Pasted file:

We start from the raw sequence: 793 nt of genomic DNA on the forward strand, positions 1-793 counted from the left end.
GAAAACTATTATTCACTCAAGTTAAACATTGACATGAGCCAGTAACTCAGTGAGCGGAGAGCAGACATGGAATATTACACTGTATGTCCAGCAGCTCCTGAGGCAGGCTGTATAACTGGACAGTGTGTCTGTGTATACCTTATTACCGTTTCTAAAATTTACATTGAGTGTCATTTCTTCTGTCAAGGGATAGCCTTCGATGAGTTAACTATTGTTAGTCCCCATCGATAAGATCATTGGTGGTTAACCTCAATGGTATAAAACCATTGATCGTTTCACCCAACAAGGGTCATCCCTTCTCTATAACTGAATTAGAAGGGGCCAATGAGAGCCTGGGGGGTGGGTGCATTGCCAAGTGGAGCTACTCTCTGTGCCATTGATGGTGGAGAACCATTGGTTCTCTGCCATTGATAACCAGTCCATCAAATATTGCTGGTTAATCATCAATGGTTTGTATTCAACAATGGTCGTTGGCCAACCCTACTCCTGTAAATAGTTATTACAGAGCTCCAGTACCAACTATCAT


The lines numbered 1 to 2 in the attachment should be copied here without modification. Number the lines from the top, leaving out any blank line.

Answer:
We start from the raw sequence: 793 nt of genomic DNA on the forward strand, positions 1-793 counted from the left end.
GAAAACTATTATTCACTCAAGTTAAACATTGACATGAGCCAGTAACTCAGTGAGCGGAGAGCAGACATGGAATATTACACTGTATGTCCAGCAGCTCCTGAGGCAGGCTGTATAACTGGACAGTGTGTCTGTGTATACCTTATTACCGTTTCTAAAATTTACATTGAGTGTCATTTCTTCTGTCAAGGGATAGCCTTCGATGAGTTAACTATTGTTAGTCCCCATCGATAAGATCATTGGTGGTTAACCTCAATGGTATAAAACCATTGATCGTTTCACCCAACAAGGGTCATCCCTTCTCTATAACTGAATTAGAAGGGGCCAATGAGAGCCTGGGGGGTGGGTGCATTGCCAAGTGGAGCTACTCTCTGTGCCATTGATGGTGGAGAACCATTGGTTCTCTGCCATTGATAACCAGTCCATCAAATATTGCTGGTTAATCATCAATGGTTTGTATTCAACAATGGTCGTTGGCCAACCCTACTCCTGTAAATAGTTATTACAGAGCTCCAGTACCAACTATCAT